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Small Modular Reactors: Launching in 2018


NuScale Small Modular Reactor Power Module

Small modular reactors (SMRs) are an innovation on nuclear plant design that could replace coal-fired steam turbines with zero or near-zero carbon emissions. 

While there are approximately 50 SMR designs around the world, only NuScale, an SMR-startup based in Portland, Oregon, has sought US licensing.  

NuScale cleared stage one of the US Nuclear Regulatory Commission (NRC) approval process in April, 2018 leading to hopes for a renewed US nuclear energy program.  

“Renewables are not capable of meeting 100 percent of our global energy needs,” says NuScale Communications Director Mariam Nabizad. “By adding the reliable, flexible carbon-free energy NuScale can provide to complement solar and wind, we can make a real difference in mitigating climate change. This remains a top priority for our customers and prospects, both across the U.S. and around the world.”

Here’s what you need to know about this technology in the context of renewables:


The key word for the SMR nuclear reactor design is ‘flexible’.   

  • They can provide variable output to “load-follow”, which keeps an electrical grid balanced as renewables like sun and wind rise and fall, and demand varies.
  • They can power small grids or provide graduated support on a big one.
  • They can provide options for utility companies to diversify into reduced-carbon nuclear power without the large scale investment of standard plants.

SMRs currently represent a favorable interim investment for North American nuclear energy, which has slowed construction of standard nuclear designs in recent years.

The US leads the world nuclear industry in reactor design.  But while the US has more operating reactors (61 plants, 99 reactors, constructing 2 reactors ),  recently China (40 reactors, constructing 20 reactors) and Russia (35 reactors, constructing 20 reactors) have become far more efficient at rolling out the technology for public use.   

Civilian use of nuclear power has geopolitical implications. In 2016 the US Secretary of Energy Ernest Moniz warned that the failure to invest in nuclear energy had the potential to significantly weaken the US’s position in global non-nonproliferation negotiations.

As the first, and only SMR design to seek US licensing NuScale is leading the pack to restore the US nuclear economy.  NuScale’s product design was funded by $228 million in grants from the US Department of Energy, it’s first customer is the municipal association Utah Associated Municipal Power Systems and the potential buyers reported by the New York Times include Tennessee Valley Authority.  Future design competitors may include Westinghouse with an SMR design on hold, GE as a recent market entry with a boiling water design, and even smaller “microreactor” designs from HolosGen and Oklo.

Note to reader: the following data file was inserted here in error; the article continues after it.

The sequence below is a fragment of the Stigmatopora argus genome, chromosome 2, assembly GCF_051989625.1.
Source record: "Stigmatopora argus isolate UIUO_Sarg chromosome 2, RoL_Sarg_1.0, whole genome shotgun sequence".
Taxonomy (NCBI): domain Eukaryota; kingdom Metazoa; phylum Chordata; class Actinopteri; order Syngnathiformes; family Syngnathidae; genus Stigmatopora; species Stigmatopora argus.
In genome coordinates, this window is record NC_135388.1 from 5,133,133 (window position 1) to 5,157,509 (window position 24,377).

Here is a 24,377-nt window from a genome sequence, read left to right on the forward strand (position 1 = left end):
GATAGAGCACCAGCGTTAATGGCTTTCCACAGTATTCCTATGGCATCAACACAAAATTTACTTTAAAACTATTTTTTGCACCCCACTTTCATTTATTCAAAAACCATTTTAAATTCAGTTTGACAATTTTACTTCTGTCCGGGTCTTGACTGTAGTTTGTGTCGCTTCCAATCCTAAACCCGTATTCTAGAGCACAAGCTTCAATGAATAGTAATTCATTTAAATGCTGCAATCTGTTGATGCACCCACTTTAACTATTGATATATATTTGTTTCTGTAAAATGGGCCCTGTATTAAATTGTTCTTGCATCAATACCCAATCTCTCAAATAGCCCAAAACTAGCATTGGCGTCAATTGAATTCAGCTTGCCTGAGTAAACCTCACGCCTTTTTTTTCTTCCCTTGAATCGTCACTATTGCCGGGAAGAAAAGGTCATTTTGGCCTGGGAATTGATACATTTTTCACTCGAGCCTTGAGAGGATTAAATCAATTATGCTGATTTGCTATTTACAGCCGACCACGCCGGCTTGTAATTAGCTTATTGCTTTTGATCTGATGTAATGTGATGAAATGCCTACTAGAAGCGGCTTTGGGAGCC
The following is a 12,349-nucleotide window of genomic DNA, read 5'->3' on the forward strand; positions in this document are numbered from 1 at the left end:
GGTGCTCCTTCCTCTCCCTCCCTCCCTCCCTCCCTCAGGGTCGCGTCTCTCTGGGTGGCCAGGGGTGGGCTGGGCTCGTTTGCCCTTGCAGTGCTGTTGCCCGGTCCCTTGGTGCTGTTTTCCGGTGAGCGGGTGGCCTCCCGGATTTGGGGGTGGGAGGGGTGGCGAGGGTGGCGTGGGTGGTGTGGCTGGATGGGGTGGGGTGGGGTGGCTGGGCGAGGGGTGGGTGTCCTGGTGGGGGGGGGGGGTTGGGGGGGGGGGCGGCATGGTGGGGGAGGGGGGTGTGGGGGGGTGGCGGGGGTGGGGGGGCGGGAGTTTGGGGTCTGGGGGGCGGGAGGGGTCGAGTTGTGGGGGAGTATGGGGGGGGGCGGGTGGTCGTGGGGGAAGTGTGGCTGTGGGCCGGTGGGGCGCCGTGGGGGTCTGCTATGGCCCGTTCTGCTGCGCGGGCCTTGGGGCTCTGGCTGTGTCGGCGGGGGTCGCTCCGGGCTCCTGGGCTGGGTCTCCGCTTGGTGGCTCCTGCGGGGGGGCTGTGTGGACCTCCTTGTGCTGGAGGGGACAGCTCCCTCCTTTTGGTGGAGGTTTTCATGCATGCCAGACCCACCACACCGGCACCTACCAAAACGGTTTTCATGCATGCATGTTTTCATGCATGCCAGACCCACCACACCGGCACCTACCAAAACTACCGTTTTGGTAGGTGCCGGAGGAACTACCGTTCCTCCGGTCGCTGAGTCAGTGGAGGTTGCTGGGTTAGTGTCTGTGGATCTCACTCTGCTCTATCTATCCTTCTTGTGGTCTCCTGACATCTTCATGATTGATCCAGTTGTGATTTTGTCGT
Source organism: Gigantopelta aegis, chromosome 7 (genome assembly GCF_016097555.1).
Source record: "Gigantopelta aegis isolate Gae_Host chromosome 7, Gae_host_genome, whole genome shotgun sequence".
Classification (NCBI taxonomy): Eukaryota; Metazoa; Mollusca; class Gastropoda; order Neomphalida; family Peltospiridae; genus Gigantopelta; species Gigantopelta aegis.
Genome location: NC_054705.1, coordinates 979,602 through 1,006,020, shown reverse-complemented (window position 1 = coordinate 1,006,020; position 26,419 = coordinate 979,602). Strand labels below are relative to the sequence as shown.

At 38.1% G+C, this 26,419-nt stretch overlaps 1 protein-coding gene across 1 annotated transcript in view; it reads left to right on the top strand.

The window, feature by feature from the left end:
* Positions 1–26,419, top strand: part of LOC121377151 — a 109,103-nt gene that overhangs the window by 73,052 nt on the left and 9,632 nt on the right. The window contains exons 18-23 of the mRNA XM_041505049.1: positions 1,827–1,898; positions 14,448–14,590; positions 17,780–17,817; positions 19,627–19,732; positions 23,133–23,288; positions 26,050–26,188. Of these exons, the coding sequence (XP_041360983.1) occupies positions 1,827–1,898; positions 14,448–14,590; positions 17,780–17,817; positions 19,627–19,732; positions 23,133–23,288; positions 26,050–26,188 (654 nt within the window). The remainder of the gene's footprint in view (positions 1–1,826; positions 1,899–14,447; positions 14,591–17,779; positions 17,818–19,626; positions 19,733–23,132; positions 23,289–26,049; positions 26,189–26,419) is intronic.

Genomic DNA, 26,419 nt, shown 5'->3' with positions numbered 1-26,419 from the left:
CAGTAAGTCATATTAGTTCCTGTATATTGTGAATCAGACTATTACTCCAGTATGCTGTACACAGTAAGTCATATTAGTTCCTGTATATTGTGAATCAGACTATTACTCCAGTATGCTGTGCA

Across the border, Canada’s federal authority, the Canadian Nuclear Safety Commission (CNSC), is rapidly collecting public feedback in the midst of updating its regulatory strategy for SMRs.

CNSC is addressing key questions about the regulatory and licensing implications presented by SMRs,” says Cristina Canas, a senior communications advisor. “To meet regulatory requirements, safety claims must be supported by suitable scientific information.”

No energy technology is without debate. SMRs haven’t had a chance to prove themselves in the day-to-day life of North Americans. This is why there are both passionate proponents and dire predictions of gloom regarding their future.

However, when it comes to utilizing new technology, society always includes a wide spectrum of tech innovators, early-adopters, late-adopters and laggards. So, the best way to beat the hype, pacify naysayers, and determine the true commercial viability of a new product is from a trial of pragmatic implementation.

Here’s hoping NuScale can execute its vision to offer the world a safer and more flexible energy to complement renewables!

By Drea Burbank, MD, Peter Worden and Prachur Shrivastava.  Drea is a science writer, Peter is a veteran journalist and Prachur is an experienced researcher.  Image NuScale Small Modular Reactor Design courtesy of NuScale Power.

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